Technical Note
 Open Access
 Published:
ArapanS: a fast and highly accurate wholegenome assembly software for viruses and small genomes
BMC Research Notes volume 5, Article number: 243 (2012)
Abstract
Background
Genome assembly is considered to be a challenging problem in computational biology, and has been studied extensively by many researchers. It is extremely difficult to build a general assembler that is able to reconstruct the original sequence instead of many contigs. However, we believe that creating specific assemblers, for solving specific cases, will be much more fruitful than creating general assemblers.
Findings
In this paper, we present ArapanS, a wholegenome assembly program dedicated to handling small genomes. It provides only one contig (along with the reverse complement of this contig) in many cases. Although genomes consist of a number of segments, the implemented algorithm can detect all the segments, as we demonstrate for Influenza Virus A. The ArapanS program is based on the de Bruijn graph. We have implemented a very sophisticated and fast method to reconstruct the original sequence and neglect erroneous kmers. The method explores the graph by using neither the shortest nor the longest path, but rather a specific and reliable path based on the coverage level or kmers’ lengths. ArapanS uses short reads, and it was tested on raw data downloaded from the NCBI Trace Archive.
Conclusions
Our findings show that the accuracy of the assembly was very high; the result was checked against the European Bioinformatics Institute (EBI) database using the NCBI BLAST Sequence Similarity Search. The identity and the genome coverage was more than 99%. We also compared the efficiency of ArapanS with other wellknown assemblers. In dealing with small genomes, the accuracy of ArapanS is significantly higher than the accuracy of other assemblers. The assembly process is very fast and requires only a few seconds.
ArapanS is available for free to the public. The binary files for ArapanS are available through http://sourceforge.net/projects/dnascissor/files/.
Background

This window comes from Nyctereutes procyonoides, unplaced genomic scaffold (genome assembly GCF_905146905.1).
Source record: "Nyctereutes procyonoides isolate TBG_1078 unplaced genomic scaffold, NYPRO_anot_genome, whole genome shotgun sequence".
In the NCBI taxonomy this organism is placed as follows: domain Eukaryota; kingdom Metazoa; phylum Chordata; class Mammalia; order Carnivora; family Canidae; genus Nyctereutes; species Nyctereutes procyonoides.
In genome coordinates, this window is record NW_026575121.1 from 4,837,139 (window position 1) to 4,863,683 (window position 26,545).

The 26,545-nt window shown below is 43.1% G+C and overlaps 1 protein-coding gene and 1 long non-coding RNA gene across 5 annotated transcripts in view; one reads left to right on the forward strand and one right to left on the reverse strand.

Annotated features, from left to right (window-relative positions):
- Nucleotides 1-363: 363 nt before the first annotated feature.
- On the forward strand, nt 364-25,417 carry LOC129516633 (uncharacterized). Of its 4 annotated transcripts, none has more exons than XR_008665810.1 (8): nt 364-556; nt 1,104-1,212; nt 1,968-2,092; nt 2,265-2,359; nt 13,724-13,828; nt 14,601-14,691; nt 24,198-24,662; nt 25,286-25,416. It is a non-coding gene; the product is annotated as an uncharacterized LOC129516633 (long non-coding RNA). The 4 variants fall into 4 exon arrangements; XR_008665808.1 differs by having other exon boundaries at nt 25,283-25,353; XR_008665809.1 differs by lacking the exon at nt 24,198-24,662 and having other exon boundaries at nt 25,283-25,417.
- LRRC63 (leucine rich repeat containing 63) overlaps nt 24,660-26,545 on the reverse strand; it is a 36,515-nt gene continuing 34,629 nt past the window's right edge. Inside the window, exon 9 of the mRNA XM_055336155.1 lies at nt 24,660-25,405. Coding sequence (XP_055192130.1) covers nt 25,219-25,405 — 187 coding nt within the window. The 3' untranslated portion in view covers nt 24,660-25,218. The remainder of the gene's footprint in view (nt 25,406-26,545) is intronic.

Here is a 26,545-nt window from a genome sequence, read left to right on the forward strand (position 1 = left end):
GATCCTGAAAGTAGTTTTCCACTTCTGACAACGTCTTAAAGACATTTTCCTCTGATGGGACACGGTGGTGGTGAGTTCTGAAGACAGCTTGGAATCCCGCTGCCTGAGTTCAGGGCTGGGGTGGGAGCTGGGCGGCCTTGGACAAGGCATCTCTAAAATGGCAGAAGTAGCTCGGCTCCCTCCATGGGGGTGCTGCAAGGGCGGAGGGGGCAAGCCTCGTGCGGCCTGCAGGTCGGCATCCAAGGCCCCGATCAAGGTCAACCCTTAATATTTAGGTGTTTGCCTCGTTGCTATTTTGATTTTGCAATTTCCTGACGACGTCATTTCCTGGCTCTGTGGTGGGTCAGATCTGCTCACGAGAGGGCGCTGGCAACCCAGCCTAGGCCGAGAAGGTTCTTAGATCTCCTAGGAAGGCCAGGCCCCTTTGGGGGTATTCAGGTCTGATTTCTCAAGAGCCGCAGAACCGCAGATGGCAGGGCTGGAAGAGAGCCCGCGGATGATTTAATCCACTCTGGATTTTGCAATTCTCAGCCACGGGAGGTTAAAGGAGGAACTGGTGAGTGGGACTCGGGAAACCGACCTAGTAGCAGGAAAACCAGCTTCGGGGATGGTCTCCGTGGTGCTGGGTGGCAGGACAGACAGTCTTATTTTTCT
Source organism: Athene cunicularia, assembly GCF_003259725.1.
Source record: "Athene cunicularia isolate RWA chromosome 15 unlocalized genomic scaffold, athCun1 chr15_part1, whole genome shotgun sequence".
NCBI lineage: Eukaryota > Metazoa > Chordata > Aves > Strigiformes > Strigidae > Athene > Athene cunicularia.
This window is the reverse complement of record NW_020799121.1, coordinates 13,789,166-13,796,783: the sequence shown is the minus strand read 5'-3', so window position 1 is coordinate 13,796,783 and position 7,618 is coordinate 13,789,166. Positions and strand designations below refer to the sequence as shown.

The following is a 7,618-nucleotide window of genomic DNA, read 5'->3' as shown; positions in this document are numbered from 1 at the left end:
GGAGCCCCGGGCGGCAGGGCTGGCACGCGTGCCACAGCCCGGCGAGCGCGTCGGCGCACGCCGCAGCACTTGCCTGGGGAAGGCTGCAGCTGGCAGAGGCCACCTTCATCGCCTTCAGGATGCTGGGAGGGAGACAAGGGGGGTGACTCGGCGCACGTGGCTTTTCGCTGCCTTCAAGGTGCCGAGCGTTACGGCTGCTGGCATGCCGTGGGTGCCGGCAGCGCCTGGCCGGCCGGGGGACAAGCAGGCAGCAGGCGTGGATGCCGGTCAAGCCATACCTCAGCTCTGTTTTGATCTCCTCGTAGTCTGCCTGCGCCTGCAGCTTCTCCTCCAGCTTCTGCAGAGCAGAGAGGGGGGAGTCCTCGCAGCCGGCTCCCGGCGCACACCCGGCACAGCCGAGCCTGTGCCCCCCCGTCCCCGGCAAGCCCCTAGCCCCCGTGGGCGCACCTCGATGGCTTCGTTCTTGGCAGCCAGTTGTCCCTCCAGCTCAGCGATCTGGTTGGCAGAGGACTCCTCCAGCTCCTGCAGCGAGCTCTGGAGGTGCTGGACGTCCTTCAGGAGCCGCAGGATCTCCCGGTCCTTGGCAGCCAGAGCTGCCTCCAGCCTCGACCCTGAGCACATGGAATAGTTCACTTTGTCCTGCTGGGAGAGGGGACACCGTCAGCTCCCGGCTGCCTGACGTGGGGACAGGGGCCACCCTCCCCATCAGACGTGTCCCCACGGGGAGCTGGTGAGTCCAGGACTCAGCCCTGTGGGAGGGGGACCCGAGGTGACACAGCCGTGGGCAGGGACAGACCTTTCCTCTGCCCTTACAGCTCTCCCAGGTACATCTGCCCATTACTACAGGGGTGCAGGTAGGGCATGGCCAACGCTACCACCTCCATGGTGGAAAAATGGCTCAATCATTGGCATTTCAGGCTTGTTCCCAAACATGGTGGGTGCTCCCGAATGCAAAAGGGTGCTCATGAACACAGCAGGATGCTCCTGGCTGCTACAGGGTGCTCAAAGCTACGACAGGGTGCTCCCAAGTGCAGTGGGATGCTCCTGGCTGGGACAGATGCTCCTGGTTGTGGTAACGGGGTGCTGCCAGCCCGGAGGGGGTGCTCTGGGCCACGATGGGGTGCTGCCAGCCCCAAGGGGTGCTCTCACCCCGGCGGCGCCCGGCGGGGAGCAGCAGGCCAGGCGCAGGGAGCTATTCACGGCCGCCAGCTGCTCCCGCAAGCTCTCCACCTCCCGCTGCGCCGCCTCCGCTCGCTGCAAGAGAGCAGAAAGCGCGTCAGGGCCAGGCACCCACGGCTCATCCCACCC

Sequencing technologies have been providing us with thousands of sets of genomic reads (sometimes called fragments or segments), with each set being taken from a specific genome. Bringing these reads all together in order to reconstruct the original sequence (the genome) is commonly known as the (whole) genome assembly problem. This problem has been studied extensively and many assemblers, along with some assembly models, have been proposed. Most models are based either on the overlap graph approach or the de Bruijn graphbased approach. The overlap graph is a graph whose nodes represent the genomic reads, while its edges correspond to the overlaps of these reads. It was the pillar of the first assemblers that appeared on the market, such as: TIGR [1], CAP3 [2], PCAP [3], the string graph of Myers [4] and MIRA [5]. The second category of assemblers is based on the de Bruijn graph, in which the nodes represent the substrings (kmers) of the genomic reads (which are of the same length), while the edges correspond to the overlaps of these substrings. The de Bruijn graph has become the standard pillar of the socalled “de novo” assemblers. Some of the assemblers based on this approach include: Euler assembler [6], SSAKE [7], EULERSR [8], Velvet [9, 10], ALLPATHS [11, 12], ABySS [13], and SOAPdenovo [14]. Although the assemblers share the same graph structure, they use different (but sometimes similar) algorithms to walk through the graph. To our knowledge, there is no proof that the shortest or the longest path, or the Hamiltonian or Eulerian paths will represent the genome in its natural form; therefore, we developed an algorithm that selects only the reliable nodes in the de Bruijn graph in order to reconstruct the original sequence of small genomes or long contigs when the graph is sparse.